student ministry, youth ministry, small groups, leading discussions

Give Students a Voice without Losing Control of Discussion

By Guest Contributor September 4, 2014

By: Phil Bell 

As leaders, we all want students to “get it” and to apply God’s truth to their lives. Sometimes the answer is so obvious to us, but no matter how hard we try to drum it into their heads, they just don’t seem to get it! The truth is, we can’t make them get it. Instead, it’s our job to lead and help them get it. So it’s time to step out of the spotlight and hand the microphone over to your students. What’s the best way to do this without losing control of the dialogue?

I tell my volunteers, “Don’t just preach it—let good questions help you teach it.”

Why questions? Above anything else, the adolescent brain desires autonomy. We can’t expect that they will arrive at good conclusions by simply telling them the right answers. Yes, Millennial’s will give time to listen to adults, but they still need to feel like they are a part of the learning process. This is why it is important to ask good questions within a biblical framework (not simply a student’s opinion).

Think of it this way: Imagine you’re leading a group of hikers across a swift river. You can’t just carry each hiker across—their combined weight is too heavy, and you’ll likely lose a few on the way. But you also shouldn’t leave inexperienced hikers to cross on their own or they’ll get washed downstream. Your best option is to guide each hiker across, letting them use their own legs, but offering a shoulder to lean on and a hand to catch them if they slip. In other words, use questions to subtly guide dialogue, and be prepared to push back gently if the conversation starts veering off-course.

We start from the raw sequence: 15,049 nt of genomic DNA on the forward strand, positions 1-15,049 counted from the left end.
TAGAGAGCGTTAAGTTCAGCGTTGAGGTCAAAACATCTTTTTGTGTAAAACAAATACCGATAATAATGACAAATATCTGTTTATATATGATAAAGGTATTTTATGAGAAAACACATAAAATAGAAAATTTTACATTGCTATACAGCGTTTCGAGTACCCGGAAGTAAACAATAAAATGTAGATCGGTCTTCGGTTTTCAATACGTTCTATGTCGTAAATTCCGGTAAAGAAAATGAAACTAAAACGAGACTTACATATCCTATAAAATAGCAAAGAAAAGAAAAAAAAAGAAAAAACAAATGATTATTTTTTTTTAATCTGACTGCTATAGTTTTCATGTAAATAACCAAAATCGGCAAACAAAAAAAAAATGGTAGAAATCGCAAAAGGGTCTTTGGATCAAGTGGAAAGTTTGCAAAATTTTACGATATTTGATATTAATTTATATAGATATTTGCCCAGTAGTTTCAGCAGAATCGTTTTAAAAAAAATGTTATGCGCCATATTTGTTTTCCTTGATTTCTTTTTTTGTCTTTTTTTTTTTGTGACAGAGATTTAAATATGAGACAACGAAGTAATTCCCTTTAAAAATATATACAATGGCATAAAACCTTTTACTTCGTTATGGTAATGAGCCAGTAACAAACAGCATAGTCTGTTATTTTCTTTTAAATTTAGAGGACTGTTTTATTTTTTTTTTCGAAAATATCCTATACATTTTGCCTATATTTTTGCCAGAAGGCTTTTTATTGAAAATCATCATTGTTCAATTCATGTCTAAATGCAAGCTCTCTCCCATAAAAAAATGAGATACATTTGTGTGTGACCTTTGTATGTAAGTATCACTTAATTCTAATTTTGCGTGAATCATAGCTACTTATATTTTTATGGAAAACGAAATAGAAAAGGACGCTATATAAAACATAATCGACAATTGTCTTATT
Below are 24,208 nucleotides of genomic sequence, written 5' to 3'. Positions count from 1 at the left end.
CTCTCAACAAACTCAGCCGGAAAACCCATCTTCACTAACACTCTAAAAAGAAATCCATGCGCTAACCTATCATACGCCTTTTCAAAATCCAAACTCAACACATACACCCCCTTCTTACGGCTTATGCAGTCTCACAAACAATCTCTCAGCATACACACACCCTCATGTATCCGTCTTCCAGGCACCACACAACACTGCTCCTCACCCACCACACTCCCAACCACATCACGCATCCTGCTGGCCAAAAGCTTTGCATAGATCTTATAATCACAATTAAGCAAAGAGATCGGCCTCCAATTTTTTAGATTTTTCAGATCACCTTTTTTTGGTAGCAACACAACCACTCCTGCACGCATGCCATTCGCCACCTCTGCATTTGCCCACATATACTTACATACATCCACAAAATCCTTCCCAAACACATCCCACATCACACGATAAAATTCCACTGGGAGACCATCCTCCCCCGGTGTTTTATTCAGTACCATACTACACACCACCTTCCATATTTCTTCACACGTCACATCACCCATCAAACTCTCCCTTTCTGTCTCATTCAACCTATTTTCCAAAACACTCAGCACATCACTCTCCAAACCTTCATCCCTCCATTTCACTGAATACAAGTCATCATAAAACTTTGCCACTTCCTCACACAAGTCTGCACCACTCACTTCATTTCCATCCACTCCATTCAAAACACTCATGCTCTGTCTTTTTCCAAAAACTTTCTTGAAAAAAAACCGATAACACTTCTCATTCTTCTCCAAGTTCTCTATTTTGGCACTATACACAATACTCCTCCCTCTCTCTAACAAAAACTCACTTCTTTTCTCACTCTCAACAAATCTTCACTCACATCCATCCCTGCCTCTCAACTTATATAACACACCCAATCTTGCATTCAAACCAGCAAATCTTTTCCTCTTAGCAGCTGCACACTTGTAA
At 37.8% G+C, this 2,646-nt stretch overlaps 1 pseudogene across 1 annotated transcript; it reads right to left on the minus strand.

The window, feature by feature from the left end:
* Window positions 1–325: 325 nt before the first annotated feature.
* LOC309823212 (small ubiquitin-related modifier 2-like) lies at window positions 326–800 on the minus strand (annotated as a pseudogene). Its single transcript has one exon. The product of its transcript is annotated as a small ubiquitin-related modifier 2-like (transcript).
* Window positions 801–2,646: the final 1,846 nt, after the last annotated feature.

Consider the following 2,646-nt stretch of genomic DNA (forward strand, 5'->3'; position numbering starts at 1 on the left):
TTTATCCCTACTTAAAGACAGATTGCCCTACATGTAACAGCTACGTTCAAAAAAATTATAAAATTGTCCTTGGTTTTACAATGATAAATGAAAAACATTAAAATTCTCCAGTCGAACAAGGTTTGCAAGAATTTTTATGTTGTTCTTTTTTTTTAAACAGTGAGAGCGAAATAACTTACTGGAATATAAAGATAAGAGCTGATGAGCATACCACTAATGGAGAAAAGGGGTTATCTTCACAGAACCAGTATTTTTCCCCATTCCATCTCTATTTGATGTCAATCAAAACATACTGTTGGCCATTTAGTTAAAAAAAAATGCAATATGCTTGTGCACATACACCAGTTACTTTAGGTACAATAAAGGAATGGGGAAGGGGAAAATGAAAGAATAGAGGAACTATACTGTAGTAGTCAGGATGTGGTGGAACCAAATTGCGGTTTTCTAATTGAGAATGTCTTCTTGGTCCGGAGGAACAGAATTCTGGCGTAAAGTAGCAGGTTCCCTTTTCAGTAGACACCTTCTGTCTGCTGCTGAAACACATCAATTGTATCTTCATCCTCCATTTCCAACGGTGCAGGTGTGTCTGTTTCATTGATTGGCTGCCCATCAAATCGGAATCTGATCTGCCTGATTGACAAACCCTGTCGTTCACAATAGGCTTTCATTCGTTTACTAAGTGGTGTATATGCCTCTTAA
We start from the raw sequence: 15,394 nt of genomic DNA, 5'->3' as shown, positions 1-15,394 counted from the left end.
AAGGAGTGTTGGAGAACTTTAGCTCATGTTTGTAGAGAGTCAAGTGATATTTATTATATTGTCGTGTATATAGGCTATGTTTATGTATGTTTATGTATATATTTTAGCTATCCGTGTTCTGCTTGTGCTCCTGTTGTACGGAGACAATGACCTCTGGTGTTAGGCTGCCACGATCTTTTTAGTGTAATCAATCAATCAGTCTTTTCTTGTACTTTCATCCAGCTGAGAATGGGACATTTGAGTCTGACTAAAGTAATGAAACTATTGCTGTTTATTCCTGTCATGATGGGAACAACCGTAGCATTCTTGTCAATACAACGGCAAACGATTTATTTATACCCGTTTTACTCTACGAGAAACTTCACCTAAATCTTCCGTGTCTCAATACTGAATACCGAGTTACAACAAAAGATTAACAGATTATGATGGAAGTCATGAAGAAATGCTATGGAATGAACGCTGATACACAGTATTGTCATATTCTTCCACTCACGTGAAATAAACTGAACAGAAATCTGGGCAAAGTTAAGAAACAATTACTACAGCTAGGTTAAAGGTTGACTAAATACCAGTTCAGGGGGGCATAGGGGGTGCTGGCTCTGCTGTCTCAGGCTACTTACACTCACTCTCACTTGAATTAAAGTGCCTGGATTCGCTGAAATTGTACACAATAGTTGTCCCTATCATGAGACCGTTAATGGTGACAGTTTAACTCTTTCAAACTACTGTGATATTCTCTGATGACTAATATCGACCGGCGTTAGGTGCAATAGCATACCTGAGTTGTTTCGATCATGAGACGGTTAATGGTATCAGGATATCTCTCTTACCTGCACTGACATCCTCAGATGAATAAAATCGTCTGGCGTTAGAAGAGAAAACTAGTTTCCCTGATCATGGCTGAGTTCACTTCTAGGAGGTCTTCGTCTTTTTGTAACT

Here are a few ways questions will help you lead students without carrying them:

1. Ownership. When we ask good questions, we include students in a process and learning experience. As they think, struggle through, and come to answers, they are expressing their autonomy. However, the ownership factor is even more important. An honest and thoughtful answer from a student can mean more than any well-crafted message or teaching. Even if a student has to struggle to get to the final answer, it’s more likely to stick with them because the process has helped them own it. Ownership is key!

2. Critical Thinking. When we spoon feed students the answers, we are not allowing their brains to exercise critical thinking. Ever meet students who agree quickly that they’ve made a poor decision, yet continue making similar mistakes again and again? It’s quite possible that their brains have not developed channels of thinking to consider the consequences. When you and I ask good questions, we are helping students develop patterns of critical thinking. (See this article by the NEA for information about critical thinking and brain development.)

3. Community. Good questions in a small group setting can be one of the best ways to connect students with one another. Good questions can get the whole group involved and give opportunities for students to hear other points of view or to be affirmed. Ultimately, you will see a greater sense of community when they talk and you listen.

4. Partnering with the Holy Spirit. I firmly believe that the Holy Spirit works through questions just as much as when we preach to students. Just look at how many times Jesus asked his disciples questions and gave them critical issues to talk through. Again, when we ask good questions within a biblical framework, we are partnering with the Holy Spirit. In my opinion, it is somewhat shortsighted for any of us to say, “I just preach it and leave it to the Holy Spirit.” I prefer to say, “I preach it and my questions partner with the Holy Spirit to continue teaching it.”

The bottom line is, we can preach it, but good questions help students to own itbelieve it, and ultimately live it.

About the Author

Guest Contributor

The LeaderTreks Blog is proud to share the hard-earned wisdom of student ministry leaders from many different backgrounds and professions. From time to time, we will feature guest blog posts from writers other than our regular contributors. We include these posts to provide additional perspectives and insight that we’re sure will help develop you and your ministry…  Read More